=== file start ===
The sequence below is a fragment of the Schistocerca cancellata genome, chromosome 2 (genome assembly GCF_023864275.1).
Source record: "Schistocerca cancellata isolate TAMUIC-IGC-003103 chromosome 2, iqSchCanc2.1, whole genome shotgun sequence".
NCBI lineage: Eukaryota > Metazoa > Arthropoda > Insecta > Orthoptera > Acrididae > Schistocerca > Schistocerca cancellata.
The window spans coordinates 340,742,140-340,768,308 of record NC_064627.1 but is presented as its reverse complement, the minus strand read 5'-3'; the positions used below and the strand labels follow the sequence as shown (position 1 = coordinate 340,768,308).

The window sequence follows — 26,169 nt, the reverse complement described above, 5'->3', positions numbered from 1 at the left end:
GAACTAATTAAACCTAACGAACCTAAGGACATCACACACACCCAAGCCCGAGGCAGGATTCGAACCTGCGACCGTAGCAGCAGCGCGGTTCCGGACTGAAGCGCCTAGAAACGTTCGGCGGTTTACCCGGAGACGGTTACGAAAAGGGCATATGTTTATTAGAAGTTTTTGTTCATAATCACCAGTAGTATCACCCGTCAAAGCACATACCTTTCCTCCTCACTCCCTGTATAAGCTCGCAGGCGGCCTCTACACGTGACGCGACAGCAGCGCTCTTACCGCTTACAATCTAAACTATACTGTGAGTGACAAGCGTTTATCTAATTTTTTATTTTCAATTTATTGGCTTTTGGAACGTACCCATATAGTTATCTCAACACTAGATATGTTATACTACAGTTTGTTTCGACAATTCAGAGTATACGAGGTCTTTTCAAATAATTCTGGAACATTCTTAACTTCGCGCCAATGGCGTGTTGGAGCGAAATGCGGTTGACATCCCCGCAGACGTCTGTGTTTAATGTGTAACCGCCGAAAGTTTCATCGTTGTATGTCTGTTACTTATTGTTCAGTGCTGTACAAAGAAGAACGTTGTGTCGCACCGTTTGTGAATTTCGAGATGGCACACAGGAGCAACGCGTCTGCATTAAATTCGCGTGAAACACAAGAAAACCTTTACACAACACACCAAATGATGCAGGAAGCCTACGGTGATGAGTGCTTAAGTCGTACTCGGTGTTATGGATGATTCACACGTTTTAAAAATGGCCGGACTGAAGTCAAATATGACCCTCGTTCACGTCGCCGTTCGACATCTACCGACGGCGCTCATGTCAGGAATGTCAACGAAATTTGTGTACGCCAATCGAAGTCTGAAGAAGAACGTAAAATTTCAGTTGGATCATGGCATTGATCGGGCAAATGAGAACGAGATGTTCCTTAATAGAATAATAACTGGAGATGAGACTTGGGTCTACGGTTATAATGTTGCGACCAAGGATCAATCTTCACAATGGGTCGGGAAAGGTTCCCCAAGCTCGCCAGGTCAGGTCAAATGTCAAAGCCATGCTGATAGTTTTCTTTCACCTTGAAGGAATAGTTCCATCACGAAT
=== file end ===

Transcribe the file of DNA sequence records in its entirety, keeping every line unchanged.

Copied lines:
The sequence below is a fragment of the Schistocerca cancellata genome, chromosome 2 (genome assembly GCF_023864275.1).
Source record: "Schistocerca cancellata isolate TAMUIC-IGC-003103 chromosome 2, iqSchCanc2.1, whole genome shotgun sequence".
NCBI lineage: Eukaryota > Metazoa > Arthropoda > Insecta > Orthoptera > Acrididae > Schistocerca > Schistocerca cancellata.
The window spans coordinates 340,742,140-340,768,308 of record NC_064627.1 but is presented as its reverse complement, the minus strand read 5'-3'; the positions used below and the strand labels follow the sequence as shown (position 1 = coordinate 340,768,308).

The window sequence follows — 26,169 nt, the reverse complement described above, 5'->3', positions numbered from 1 at the left end:
GAACTAATTAAACCTAACGAACCTAAGGACATCACACACACCCAAGCCCGAGGCAGGATTCGAACCTGCGACCGTAGCAGCAGCGCGGTTCCGGACTGAAGCGCCTAGAAACGTTCGGCGGTTTACCCGGAGACGGTTACGAAAAGGGCATATGTTTATTAGAAGTTTTTGTTCATAATCACCAGTAGTATCACCCGTCAAAGCACATACCTTTCCTCCTCACTCCCTGTATAAGCTCGCAGGCGGCCTCTACACGTGACGCGACAGCAGCGCTCTTACCGCTTACAATCTAAACTATACTGTGAGTGACAAGCGTTTATCTAATTTTTTATTTTCAATTTATTGGCTTTTGGAACGTACCCATATAGTTATCTCAACACTAGATATGTTATACTACAGTTTGTTTCGACAATTCAGAGTATACGAGGTCTTTTCAAATAATTCTGGAACATTCTTAACTTCGCGCCAATGGCGTGTTGGAGCGAAATGCGGTTGACATCCCCGCAGACGTCTGTGTTTAATGTGTAACCGCCGAAAGTTTCATCGTTGTATGTCTGTTACTTATTGTTCAGTGCTGTACAAAGAAGAACGTTGTGTCGCACCGTTTGTGAATTTCGAGATGGCACACAGGAGCAACGCGTCTGCATTAAATTCGCGTGAAACACAAGAAAACCTTTACACAACACACCAAATGATGCAGGAAGCCTACGGTGATGAGTGCTTAAGTCGTACTCGGTGTTATGGATGATTCACACGTTTTAAAAATGGCCGGACTGAAGTCAAATATGACCCTCGTTCACGTCGCCGTTCGACATCTACCGACGGCGCTCATGTCAGGAATGTCAACGAAATTTGTGTACGCCAATCGAAGTCTGAAGAAGAACGTAAAATTTCAGTTGGATCATGGCATTGATCGGGCAAATGAGAACGAGATGTTCCTTAATAGAATAATAACTGGAGATGAGACTTGGGTCTACGGTTATAATGTTGCGACCAAGGATCAATCTTCACAATGGGTCGGGAAAGGTTCCCCAAGCTCGCCAGGTCAGGTCAAATGTCAAAGCCATGCTGATAGTTTTCTTTCACCTTGAAGGAATAGTTCCATCACGAAT